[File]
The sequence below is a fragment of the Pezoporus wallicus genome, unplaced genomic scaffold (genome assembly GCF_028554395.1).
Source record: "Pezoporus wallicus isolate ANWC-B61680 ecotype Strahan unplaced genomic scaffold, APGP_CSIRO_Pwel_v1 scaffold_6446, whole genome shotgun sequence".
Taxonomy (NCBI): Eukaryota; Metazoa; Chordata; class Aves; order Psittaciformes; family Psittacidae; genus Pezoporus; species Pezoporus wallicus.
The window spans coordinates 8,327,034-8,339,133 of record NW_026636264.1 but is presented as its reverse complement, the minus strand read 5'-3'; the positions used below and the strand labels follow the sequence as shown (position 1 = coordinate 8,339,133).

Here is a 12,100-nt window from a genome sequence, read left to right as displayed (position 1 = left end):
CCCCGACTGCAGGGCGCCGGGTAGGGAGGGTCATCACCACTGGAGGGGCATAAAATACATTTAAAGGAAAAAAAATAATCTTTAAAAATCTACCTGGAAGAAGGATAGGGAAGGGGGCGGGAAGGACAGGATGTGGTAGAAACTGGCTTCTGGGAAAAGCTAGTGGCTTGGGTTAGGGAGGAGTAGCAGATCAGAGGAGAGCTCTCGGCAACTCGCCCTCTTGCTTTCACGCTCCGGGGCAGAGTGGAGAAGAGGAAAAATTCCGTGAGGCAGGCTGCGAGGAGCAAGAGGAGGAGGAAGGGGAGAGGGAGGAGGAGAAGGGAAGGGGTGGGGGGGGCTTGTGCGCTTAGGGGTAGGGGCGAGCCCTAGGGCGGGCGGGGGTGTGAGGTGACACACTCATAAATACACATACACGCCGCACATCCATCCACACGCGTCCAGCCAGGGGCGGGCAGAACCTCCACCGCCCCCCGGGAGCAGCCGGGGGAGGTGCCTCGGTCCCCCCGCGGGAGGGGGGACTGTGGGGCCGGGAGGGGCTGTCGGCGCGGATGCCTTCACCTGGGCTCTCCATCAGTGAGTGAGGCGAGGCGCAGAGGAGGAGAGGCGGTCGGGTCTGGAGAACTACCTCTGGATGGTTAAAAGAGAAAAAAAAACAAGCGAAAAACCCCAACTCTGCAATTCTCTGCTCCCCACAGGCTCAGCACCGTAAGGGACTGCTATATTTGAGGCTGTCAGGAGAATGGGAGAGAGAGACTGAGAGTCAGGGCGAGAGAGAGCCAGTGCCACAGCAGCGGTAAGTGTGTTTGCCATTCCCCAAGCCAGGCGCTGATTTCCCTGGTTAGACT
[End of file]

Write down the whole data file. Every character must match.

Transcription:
The sequence below is a fragment of the Pezoporus wallicus genome, unplaced genomic scaffold (genome assembly GCF_028554395.1).
Source record: "Pezoporus wallicus isolate ANWC-B61680 ecotype Strahan unplaced genomic scaffold, APGP_CSIRO_Pwel_v1 scaffold_6446, whole genome shotgun sequence".
Taxonomy (NCBI): Eukaryota; Metazoa; Chordata; class Aves; order Psittaciformes; family Psittacidae; genus Pezoporus; species Pezoporus wallicus.
The window spans coordinates 8,327,034-8,339,133 of record NW_026636264.1 but is presented as its reverse complement, the minus strand read 5'-3'; the positions used below and the strand labels follow the sequence as shown (position 1 = coordinate 8,339,133).

Here is a 12,100-nt window from a genome sequence, read left to right as displayed (position 1 = left end):
CCCCGACTGCAGGGCGCCGGGTAGGGAGGGTCATCACCACTGGAGGGGCATAAAATACATTTAAAGGAAAAAAAATAATCTTTAAAAATCTACCTGGAAGAAGGATAGGGAAGGGGGCGGGAAGGACAGGATGTGGTAGAAACTGGCTTCTGGGAAAAGCTAGTGGCTTGGGTTAGGGAGGAGTAGCAGATCAGAGGAGAGCTCTCGGCAACTCGCCCTCTTGCTTTCACGCTCCGGGGCAGAGTGGAGAAGAGGAAAAATTCCGTGAGGCAGGCTGCGAGGAGCAAGAGGAGGAGGAAGGGGAGAGGGAGGAGGAGAAGGGAAGGGGTGGGGGGGGCTTGTGCGCTTAGGGGTAGGGGCGAGCCCTAGGGCGGGCGGGGGTGTGAGGTGACACACTCATAAATACACATACACGCCGCACATCCATCCACACGCGTCCAGCCAGGGGCGGGCAGAACCTCCACCGCCCCCCGGGAGCAGCCGGGGGAGGTGCCTCGGTCCCCCCGCGGGAGGGGGGACTGTGGGGCCGGGAGGGGCTGTCGGCGCGGATGCCTTCACCTGGGCTCTCCATCAGTGAGTGAGGCGAGGCGCAGAGGAGGAGAGGCGGTCGGGTCTGGAGAACTACCTCTGGATGGTTAAAAGAGAAAAAAAAACAAGCGAAAAACCCCAACTCTGCAATTCTCTGCTCCCCACAGGCTCAGCACCGTAAGGGACTGCTATATTTGAGGCTGTCAGGAGAATGGGAGAGAGAGACTGAGAGTCAGGGCGAGAGAGAGCCAGTGCCACAGCAGCGGTAAGTGTGTTTGCCATTCCCCAAGCCAGGCGCTGATTTCCCTGGTTAGACT